Record Created for Extraterrestrials Now Available for Everyone

Earlier this month, we were all finally been able to see what Pluto looks like thanks to NASA’s New Horizons interplanetary space probe. Now, also thanks to NASA, we can all listen to the only album that has thus far physically traveled beyond Pluto–The Golden Record.

Written By

Frank J. Oteri

Frank J. Oteri is an ASCAP-award winning composer and music journalist. Among his compositions are Already Yesterday or Still Tomorrow for orchestra, the "performance oratorio" MACHUNAS, the 1/4-tone sax quartet Fair and Balanced?, and the 1/6-tone rock band suite Imagined Overtures. His compositions are represented by Black Tea Music. Oteri is the Vice President of the International Society for Contemporary Music (ISCM) and is Composer Advocate at New Music USA where he has been the Editor of its web magazine, NewMusicBox.org, since its founding in 1999.

The cover for the Voyager record and the record

The gold-plated Sounds of Earth Record containing Laurie Spiegel’s realization of Johannes Kepler’s Harmonices Mundi and its gold-aluminum cover (left). Photo by NASA (Public Domain). A copy of this record was sent into outer space on both the Voyager 1 and 2 spacecrafts in 1977. The cover was designed to protect the record from micrometeorite bombardment and also provides a potential extra-terrestrial finder a key to playing the record. The explanatory diagram appears on both the inner and outer surfaces of the cover, as the outer diagram will be eroded in time.

Earlier this month, we were all finally been able to see what Pluto looks like thanks to NASA’s New Horizons interplanetary space probe. Now, also thanks to NASA, we can all listen to the only album that has thus far physically traveled beyond Pluto–The Golden Record. The Golden Record is a 12-inch gold-plated copper disc filled with images and sounds that was created in order to share highlights from our world with extraterrestrials. (It’s arguably the ultimate listener outreach initiative.) A copy of the record was sent into outer space in 1977 along with a cartridge and needle for playback on both of the Voyager space probes. But now the entire contents of the record can be readily accessed and enjoyed by any sentient being with an internet connection. Although each of the individual tracks have been available online as separate sound files embedded on various NASA pages for years, NASA has finally grouped them together in one place on SoundCloud for a complete album listening experience.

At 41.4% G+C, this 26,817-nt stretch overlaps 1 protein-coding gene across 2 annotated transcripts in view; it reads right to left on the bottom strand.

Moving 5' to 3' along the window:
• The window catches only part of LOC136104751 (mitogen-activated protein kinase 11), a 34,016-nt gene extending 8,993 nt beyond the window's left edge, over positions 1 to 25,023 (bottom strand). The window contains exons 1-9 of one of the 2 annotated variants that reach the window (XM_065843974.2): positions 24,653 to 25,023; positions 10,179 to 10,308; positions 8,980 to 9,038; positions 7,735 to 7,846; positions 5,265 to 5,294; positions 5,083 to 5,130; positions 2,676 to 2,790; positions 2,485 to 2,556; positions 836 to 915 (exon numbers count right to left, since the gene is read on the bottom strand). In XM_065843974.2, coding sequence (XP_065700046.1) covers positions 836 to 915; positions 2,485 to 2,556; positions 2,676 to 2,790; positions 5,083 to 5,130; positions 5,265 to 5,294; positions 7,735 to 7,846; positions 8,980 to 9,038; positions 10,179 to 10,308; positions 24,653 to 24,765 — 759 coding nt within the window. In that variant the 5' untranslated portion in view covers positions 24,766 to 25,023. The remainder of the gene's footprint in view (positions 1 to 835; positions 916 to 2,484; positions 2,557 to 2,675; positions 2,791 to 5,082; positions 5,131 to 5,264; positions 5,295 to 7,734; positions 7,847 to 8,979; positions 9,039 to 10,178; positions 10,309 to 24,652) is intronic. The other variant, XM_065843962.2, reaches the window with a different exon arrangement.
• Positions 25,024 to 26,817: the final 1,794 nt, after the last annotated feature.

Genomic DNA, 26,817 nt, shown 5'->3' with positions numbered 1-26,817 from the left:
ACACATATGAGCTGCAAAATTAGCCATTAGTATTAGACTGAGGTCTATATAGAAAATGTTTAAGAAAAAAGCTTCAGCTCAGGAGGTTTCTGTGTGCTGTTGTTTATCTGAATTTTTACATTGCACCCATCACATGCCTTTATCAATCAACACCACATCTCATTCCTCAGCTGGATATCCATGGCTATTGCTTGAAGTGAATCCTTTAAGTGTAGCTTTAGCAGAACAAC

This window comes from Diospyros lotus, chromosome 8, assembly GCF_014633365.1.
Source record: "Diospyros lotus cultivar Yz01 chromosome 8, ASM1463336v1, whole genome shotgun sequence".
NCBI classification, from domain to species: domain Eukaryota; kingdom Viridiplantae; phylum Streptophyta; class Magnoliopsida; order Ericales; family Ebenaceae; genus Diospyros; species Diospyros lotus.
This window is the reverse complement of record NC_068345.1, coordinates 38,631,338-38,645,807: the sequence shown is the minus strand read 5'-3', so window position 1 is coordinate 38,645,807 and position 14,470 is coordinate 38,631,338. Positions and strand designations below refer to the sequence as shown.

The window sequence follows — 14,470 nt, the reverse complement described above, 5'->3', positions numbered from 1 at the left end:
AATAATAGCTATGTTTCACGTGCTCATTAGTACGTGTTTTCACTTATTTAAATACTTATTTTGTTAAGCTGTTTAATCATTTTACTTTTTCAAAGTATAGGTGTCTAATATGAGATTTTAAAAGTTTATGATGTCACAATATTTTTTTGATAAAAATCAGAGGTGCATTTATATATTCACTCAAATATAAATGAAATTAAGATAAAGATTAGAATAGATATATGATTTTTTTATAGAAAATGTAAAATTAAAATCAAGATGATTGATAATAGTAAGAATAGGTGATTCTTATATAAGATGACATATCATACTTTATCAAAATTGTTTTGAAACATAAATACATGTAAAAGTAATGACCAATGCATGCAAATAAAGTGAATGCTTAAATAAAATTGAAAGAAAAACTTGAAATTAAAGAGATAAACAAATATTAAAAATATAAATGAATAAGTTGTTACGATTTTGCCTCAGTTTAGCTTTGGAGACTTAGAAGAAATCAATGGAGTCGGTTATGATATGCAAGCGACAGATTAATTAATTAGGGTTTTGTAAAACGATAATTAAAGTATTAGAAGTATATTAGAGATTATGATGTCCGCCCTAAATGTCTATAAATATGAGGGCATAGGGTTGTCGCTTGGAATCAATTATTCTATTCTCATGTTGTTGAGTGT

In addition to the 115 images from Earth that are encoded in analog form on the Voyager Golden Records, there are a broad range of recordings of natural and urban sounds, spoken language, and approximately 90 minutes of music from many different cultures and eras. The only new music composer included on the Golden Record is Laurie Spiegel, whose electronic realization of Kepler’s “Music of the Spheres” was featured in the “sounds of the earth” section rather than the “music” section. The only other living American composer featured is Chuck Berry, whose hit 1958 rock and roll song “Johnny B. Goode” was the most recent popular music inclusion on the 1977 playlist. (Carl Sagan, chair of the committee in charge of programming the record, also wanted to include something more up-to-date–a track by the Beatles. Though the members of the band reportedly liked the idea, their recording company EMI turned down the request even though the potential revenue losses due to interstellar copyright theft had yet to be–and to this day still haven’t been–determined.)

The Voyager Golden Record:

Here’s just the music on the Voyager Golden Record:

And here’s just Laurie Spiegel’s contribution to Voyager:

Laurie Spiegel on NewMusicBox:

The transcript of the entire conversation with Laurie Spiegel for NewMusicBox is here.

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